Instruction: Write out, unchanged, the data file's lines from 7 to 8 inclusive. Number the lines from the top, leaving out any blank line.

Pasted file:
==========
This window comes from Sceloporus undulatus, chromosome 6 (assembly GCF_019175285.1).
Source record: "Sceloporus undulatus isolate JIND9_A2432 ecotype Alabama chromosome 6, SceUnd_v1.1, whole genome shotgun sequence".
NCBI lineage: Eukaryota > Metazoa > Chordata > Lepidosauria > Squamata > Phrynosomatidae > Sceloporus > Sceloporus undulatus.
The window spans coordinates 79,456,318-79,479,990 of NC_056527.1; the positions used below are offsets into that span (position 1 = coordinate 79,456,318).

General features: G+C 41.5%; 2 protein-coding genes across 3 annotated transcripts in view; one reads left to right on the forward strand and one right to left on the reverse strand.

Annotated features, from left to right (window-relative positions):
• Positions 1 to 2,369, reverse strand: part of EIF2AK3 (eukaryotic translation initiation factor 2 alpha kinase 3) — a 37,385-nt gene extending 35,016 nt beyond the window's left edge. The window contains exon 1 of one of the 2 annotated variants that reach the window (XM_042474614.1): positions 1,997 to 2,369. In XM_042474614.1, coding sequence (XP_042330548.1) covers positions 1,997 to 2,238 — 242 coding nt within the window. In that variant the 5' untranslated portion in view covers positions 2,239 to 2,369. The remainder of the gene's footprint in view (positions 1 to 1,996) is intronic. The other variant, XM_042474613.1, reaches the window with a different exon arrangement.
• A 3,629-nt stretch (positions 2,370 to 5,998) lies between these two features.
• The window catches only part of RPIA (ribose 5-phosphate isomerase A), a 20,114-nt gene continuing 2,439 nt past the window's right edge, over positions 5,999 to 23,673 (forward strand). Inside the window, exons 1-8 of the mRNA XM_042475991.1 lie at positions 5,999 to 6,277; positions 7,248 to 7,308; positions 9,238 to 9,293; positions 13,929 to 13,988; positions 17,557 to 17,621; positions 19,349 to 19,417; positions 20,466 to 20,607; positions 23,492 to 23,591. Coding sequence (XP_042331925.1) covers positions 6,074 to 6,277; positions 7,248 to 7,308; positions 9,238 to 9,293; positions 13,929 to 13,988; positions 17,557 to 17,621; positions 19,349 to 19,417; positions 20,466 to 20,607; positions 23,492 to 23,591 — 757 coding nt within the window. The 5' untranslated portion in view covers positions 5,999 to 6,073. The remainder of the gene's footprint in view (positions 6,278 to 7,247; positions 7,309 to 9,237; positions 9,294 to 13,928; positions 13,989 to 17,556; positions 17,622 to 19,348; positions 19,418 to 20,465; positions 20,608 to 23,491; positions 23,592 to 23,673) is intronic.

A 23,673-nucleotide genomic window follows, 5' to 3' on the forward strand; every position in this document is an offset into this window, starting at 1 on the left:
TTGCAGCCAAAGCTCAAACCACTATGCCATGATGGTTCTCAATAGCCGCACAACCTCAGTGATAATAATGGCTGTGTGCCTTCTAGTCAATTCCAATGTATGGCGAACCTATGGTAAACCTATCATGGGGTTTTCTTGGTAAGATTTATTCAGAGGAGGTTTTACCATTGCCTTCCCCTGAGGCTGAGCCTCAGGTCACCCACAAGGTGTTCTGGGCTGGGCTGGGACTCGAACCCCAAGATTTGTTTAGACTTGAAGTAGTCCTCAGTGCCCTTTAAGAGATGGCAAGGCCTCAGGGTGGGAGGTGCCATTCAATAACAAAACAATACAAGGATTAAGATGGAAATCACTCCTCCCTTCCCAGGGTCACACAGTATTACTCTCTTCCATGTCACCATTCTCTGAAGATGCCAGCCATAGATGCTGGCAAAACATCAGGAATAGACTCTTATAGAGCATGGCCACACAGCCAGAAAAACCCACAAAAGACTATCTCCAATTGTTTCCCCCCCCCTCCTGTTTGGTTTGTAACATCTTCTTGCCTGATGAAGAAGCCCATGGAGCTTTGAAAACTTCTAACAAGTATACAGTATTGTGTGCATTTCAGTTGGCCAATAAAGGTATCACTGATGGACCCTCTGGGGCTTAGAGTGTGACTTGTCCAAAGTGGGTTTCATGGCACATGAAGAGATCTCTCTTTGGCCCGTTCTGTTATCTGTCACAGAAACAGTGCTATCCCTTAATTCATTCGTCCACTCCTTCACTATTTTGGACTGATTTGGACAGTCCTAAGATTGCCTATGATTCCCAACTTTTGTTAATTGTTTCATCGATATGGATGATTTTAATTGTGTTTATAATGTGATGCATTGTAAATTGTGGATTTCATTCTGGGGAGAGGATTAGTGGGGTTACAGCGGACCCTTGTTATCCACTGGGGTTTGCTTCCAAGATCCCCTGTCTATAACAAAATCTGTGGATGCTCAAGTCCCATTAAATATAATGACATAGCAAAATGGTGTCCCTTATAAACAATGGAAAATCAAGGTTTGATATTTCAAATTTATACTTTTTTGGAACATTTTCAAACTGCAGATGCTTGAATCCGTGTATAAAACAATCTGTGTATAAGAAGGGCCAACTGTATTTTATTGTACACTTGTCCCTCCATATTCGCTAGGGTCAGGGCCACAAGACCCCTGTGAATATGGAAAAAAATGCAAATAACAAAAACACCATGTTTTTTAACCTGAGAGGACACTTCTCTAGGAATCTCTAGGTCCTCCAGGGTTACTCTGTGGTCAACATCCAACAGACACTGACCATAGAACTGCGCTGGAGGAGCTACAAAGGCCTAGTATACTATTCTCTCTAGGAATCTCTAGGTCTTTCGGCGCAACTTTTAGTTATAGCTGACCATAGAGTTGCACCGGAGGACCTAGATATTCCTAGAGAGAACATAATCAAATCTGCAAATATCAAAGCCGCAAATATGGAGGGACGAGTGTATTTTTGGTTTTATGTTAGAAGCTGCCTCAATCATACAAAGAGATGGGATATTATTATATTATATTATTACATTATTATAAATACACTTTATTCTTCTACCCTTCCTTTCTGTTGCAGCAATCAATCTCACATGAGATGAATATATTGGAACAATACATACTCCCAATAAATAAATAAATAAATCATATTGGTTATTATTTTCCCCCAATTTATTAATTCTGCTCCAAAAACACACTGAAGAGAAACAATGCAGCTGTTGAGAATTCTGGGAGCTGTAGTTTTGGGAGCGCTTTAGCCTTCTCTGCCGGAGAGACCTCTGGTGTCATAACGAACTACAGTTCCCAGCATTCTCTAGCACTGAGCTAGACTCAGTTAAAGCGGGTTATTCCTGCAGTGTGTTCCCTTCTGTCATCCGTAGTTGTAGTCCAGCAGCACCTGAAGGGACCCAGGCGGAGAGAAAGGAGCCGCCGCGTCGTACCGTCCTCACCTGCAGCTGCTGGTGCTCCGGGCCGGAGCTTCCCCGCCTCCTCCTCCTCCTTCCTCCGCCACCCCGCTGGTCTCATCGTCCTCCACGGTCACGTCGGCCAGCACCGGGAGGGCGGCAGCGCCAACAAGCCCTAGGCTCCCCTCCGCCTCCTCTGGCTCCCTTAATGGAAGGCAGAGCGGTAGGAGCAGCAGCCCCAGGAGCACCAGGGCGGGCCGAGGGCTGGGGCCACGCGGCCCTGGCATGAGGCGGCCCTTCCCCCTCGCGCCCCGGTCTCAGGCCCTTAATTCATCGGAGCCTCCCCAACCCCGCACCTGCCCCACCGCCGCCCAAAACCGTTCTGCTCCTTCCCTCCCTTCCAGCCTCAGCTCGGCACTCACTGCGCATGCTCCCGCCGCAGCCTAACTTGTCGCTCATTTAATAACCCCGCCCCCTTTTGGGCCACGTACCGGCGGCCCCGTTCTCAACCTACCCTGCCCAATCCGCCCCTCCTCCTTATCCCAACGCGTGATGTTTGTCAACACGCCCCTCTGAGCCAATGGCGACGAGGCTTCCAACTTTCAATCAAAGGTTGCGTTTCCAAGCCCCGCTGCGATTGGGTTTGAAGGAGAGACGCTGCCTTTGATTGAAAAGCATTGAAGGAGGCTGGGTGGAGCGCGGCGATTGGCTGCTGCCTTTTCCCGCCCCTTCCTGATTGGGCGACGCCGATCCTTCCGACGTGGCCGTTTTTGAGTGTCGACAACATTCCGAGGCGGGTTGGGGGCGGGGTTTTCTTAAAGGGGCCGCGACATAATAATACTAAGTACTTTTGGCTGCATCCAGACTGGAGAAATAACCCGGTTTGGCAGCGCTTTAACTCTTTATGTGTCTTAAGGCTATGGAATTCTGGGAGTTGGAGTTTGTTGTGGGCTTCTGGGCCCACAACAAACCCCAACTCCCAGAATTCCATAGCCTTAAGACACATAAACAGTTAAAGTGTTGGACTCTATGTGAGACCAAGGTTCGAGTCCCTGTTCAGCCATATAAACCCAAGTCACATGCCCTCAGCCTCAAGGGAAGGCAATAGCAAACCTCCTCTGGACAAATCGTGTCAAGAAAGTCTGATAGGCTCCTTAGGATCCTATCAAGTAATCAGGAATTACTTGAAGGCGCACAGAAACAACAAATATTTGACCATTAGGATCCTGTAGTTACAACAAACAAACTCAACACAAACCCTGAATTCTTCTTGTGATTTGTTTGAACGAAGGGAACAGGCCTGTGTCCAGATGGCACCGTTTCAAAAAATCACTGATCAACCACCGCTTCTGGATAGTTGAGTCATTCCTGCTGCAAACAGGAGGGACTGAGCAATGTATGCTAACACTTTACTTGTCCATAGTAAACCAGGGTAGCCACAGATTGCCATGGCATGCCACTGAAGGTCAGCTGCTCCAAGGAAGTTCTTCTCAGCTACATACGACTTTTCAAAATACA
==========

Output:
• Positions 1 to 2,369, reverse strand: part of EIF2AK3 (eukaryotic translation initiation factor 2 alpha kinase 3) — a 37,385-nt gene extending 35,016 nt beyond the window's left edge. The window contains exon 1 of one of the 2 annotated variants that reach the window (XM_042474614.1): positions 1,997 to 2,369. In XM_042474614.1, coding sequence (XP_042330548.1) covers positions 1,997 to 2,238 — 242 coding nt within the window. In that variant the 5' untranslated portion in view covers positions 2,239 to 2,369. The remainder of the gene's footprint in view (positions 1 to 1,996) is intronic. The other variant, XM_042474613.1, reaches the window with a different exon arrangement.
• A 3,629-nt stretch (positions 2,370 to 5,998) lies between these two features.